MedPAC pitches 2% boost in hospital Medicare payments, merged quality incentive program
The Medicare Payment Advisory Commission on Thursday expressed unanimous support for two linked draft recommendations meant to push Medicare hospital payments towards value-based care.
Under the first, acute care hospitals would receive a 2% increase to Medicare payment in fiscal year 2020, up from a 1.25% recommendation last year. CMS ended up finalizing a 1.85% update for 2019. The 2% increase would redirect an additional 0.8% to be used to increase payments in a consolidated hospital quality incentive program.
The latter is the subject of a second recommendation to consolidate four existing hospital quality incentive programs into one, called the Hospital Value Incentive Program (HVIP). Medicare's Hospital Readmissions Reduction Program, Hospital Value-based Purchasing Program and Hospital-Acquired Condition Reduction Program would be folded into HVIP, while the Inpatient Quality Reporting Program would be eliminated.
The two draft recommendations come amid a season of top-down Medicare experimentation. MedPAC, which provides advisory support to CMS and Congress on Medicare, has been focused on the shift to value-based care in recent days, and its new linked proposals are no exception.
The 2% updated 2019 base payment rates for 2020 would increase payments in a merged hospital value incentive program. The changes aren't expected to alter spending relative to current law, MedPAC said, but it would reward high quality providers — hopefully without limiting access to care.
MedPAC found in an analysis of 2017 data that beneficiaries maintained good access to care, providers maintained strong access to capital and quality improved, all despite negative Medicare margins. MedPAC says the new payment increases directed to HVIP balance the need for payments high enough to keep hospitals operating, the need to maintain fiscal pressure on hospitals for cost controls and the need to reward high quality providers.
The second draft recommendation introduces HVIP. The new quality incentive program would include a small set of population-based outcome, patient experience and value measures and will score hospitals based on performance targets.
HVIP would also account for differences in patients' social risk factors by distributing payment adjustments through peer grouping, something safety net hospitals will be happy about.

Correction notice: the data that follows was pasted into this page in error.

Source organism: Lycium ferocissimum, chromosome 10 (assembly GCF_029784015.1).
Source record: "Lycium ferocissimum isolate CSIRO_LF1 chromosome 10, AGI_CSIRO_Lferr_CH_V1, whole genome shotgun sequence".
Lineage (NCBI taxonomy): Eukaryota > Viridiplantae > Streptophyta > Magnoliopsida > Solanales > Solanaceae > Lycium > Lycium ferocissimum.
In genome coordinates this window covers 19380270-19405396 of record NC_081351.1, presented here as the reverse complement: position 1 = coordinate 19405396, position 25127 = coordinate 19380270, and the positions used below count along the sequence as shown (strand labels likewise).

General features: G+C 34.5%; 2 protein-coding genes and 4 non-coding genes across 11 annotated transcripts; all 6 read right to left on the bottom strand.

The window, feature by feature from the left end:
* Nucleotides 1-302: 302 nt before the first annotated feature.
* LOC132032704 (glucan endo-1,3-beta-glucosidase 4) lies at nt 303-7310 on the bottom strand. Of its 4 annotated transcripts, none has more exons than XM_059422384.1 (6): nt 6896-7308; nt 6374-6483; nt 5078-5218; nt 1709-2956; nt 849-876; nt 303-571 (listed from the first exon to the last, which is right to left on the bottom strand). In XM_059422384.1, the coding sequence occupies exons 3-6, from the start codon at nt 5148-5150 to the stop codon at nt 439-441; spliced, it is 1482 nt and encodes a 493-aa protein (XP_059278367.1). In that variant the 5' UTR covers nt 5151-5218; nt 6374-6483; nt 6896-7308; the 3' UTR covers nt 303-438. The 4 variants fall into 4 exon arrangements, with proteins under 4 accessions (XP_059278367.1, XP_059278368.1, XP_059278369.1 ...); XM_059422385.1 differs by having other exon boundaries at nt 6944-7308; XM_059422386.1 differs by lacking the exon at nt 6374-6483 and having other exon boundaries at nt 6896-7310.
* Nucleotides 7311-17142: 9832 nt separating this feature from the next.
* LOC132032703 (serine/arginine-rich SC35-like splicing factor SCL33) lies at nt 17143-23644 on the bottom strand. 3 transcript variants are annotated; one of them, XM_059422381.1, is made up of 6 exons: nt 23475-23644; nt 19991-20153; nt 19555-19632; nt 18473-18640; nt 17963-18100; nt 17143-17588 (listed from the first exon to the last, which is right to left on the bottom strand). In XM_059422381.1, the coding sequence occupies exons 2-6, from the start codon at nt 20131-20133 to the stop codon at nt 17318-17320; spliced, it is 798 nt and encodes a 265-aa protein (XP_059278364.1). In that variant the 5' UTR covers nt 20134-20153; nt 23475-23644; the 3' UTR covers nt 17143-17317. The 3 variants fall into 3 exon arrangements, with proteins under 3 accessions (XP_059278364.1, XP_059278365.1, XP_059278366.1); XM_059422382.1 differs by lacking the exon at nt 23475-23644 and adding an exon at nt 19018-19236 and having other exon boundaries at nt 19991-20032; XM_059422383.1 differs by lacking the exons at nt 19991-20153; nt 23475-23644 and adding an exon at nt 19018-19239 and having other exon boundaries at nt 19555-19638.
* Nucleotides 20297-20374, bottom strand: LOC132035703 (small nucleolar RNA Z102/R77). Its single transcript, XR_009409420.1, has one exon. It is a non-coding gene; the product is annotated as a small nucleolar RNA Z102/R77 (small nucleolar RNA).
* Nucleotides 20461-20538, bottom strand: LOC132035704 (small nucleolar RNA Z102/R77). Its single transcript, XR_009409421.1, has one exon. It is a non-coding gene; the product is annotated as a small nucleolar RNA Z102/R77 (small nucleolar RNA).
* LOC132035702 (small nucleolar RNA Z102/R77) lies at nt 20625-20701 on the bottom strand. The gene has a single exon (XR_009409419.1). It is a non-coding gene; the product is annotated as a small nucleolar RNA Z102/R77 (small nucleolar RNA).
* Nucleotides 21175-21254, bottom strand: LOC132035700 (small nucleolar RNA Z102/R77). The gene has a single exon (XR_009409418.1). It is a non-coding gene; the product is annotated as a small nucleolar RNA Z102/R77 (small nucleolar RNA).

Such hospitals feel they've been penalized unfairly under programs such as the Hospital Readmission Rates Program (HRRP), as they treat a disproportionately high number of socioeconomically-disadvantaged patients who are more likely to be readmitted.
HVIP, if implemented, would increase inpatient spending because it eliminates current quality incentive programs, MedPAC reported Thursday. But HVIP would be less burdensome for providers and would give higher Medicare payments to hospitals providing higher quality care.
It's a "really elegant way for bringing disparate quality programs together," said Jonathan Perlin, MedPAC commissioner and HCA chief medical officer, at Thursday's meeting.
"I think it's a big improvement over what we have now," agreed commissioner Paul Ginsburg of the Brookings Institution.
Though existing reporting programs like the Hospital Value-Based Purchasing program are supported by CMS and bodies such as MedPAC, the industry hasn't been as happy about the changes — and is likely to be uncertain about the new HVIP as well.
On Tuesday, CMS released Hospital Value-Based Purchasing Programs results for 2019. Fewer hospitals are slated to receive incentive bonuses, but the data suggest small improvements in quality for participating hospitals.
HRRP incentivizes hospitals to drive down unnecessary readmissions by imposing financial penalties on hospitals with higher 30-day readmission rates than the national average.
A JAMA study in late September found no evidence that improvements in readmission rates were tied to increases in mortality rates among Medicare beneficiaries under HRRP, suggesting that it saves hospital and payer dollars with no corresponding decrease in care quality.
Although current models see some success, MedPAC is doubling down on its June recommendation that CMS consolidate VBP and the three other hospital payment incentive programs currently being used under Medicare that were created by the Affordable Care Act.
But providers have been vocal about their disapproval of reporting measures, citing the administrative burden they hoist on already stressed hospital systems and clinicians.
The two draft recommendations will be finalized and voted on at MedPAC's January meeting before being sent to Congress in a guidance report in March.
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